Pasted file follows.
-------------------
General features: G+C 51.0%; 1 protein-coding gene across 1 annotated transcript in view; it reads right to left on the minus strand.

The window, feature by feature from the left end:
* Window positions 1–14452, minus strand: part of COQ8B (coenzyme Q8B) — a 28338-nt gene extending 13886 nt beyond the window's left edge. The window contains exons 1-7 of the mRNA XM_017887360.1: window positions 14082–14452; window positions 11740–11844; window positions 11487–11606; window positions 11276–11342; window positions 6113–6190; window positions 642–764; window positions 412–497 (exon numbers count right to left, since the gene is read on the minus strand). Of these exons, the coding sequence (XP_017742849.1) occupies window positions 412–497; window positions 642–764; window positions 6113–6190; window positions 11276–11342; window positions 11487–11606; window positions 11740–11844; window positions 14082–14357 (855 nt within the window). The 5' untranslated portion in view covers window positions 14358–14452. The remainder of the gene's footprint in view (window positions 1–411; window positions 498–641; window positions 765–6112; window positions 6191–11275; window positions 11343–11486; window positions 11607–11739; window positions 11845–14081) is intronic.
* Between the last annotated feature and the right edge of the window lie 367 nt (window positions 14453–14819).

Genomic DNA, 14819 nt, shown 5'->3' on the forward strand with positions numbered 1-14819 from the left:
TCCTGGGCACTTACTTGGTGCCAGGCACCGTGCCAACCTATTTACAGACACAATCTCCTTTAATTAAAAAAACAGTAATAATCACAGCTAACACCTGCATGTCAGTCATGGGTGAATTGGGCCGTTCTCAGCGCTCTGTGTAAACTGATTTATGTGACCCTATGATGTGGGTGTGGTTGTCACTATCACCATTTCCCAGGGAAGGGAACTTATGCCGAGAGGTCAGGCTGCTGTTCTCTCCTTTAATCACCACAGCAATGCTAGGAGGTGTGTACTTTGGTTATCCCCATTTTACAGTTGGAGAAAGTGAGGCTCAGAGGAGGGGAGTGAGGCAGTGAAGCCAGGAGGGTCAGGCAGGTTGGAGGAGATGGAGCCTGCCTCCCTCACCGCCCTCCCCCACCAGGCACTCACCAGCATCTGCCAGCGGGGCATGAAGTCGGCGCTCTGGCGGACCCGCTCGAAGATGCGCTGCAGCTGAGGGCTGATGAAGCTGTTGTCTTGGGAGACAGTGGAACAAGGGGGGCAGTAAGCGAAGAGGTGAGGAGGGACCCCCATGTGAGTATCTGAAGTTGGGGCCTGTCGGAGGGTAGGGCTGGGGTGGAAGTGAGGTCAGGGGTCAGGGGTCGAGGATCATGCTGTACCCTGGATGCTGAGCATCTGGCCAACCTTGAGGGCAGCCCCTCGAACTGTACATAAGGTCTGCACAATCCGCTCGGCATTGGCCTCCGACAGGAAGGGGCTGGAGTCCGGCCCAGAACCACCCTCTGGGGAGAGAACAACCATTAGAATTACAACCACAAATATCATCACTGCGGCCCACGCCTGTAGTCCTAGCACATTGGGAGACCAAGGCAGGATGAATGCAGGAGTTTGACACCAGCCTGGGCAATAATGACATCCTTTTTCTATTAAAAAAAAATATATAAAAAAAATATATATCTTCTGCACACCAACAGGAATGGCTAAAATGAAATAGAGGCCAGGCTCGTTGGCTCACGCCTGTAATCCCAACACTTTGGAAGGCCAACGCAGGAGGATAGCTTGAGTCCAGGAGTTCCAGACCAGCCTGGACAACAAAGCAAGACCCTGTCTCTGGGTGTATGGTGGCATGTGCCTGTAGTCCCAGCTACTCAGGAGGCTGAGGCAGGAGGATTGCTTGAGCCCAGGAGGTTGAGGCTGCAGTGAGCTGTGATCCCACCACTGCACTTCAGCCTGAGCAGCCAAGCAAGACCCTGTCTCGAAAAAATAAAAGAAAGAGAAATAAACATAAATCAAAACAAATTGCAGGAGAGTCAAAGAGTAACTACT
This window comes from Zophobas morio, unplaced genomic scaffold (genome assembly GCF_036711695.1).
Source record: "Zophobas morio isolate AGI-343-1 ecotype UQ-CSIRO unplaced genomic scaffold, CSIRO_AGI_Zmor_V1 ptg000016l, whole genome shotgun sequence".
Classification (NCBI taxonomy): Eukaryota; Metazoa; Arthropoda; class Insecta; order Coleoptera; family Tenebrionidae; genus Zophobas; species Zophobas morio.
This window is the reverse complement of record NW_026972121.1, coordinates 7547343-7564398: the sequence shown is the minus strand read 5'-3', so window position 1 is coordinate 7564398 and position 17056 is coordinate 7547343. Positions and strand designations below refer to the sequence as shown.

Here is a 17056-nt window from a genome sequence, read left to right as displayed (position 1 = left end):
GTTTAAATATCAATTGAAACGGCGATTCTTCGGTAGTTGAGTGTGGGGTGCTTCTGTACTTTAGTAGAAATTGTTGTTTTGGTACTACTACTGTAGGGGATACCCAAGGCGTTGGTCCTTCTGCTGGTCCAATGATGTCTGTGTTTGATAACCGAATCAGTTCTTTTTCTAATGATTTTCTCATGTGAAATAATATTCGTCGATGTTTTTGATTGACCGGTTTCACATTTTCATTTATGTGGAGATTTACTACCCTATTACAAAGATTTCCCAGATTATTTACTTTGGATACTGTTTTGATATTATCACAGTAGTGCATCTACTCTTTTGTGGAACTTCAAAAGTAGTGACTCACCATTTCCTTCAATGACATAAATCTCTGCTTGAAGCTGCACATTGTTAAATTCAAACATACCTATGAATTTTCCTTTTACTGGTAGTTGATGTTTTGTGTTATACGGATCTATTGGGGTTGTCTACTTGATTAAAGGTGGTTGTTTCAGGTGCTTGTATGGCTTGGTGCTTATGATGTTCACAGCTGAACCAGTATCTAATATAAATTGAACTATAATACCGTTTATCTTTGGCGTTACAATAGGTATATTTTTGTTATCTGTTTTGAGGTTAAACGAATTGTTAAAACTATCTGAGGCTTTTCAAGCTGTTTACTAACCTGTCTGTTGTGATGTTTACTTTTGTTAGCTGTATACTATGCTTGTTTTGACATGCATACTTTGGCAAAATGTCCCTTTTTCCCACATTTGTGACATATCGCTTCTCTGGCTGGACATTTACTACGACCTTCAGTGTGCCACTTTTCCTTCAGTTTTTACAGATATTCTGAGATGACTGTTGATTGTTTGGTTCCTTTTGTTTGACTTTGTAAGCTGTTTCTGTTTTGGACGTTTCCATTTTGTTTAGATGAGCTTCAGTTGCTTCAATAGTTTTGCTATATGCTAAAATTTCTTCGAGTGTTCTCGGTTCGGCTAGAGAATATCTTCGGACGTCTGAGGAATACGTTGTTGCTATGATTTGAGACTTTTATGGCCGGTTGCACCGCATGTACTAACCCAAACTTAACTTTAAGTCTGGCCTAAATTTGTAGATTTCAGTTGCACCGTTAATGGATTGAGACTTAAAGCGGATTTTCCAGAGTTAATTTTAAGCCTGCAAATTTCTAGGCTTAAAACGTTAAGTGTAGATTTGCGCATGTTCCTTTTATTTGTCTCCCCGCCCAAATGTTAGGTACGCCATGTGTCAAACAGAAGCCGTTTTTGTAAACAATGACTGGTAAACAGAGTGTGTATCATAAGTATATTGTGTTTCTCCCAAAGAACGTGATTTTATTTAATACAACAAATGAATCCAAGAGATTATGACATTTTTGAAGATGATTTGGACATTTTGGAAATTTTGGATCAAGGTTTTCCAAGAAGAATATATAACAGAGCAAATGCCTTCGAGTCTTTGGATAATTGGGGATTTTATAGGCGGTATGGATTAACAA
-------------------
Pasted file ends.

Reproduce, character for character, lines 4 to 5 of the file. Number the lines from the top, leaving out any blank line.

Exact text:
* Between the last annotated feature and the right edge of the window lie 367 nt (window positions 14453–14819).

Genomic DNA, 14819 nt, shown 5'->3' on the forward strand with positions numbered 1-14819 from the left: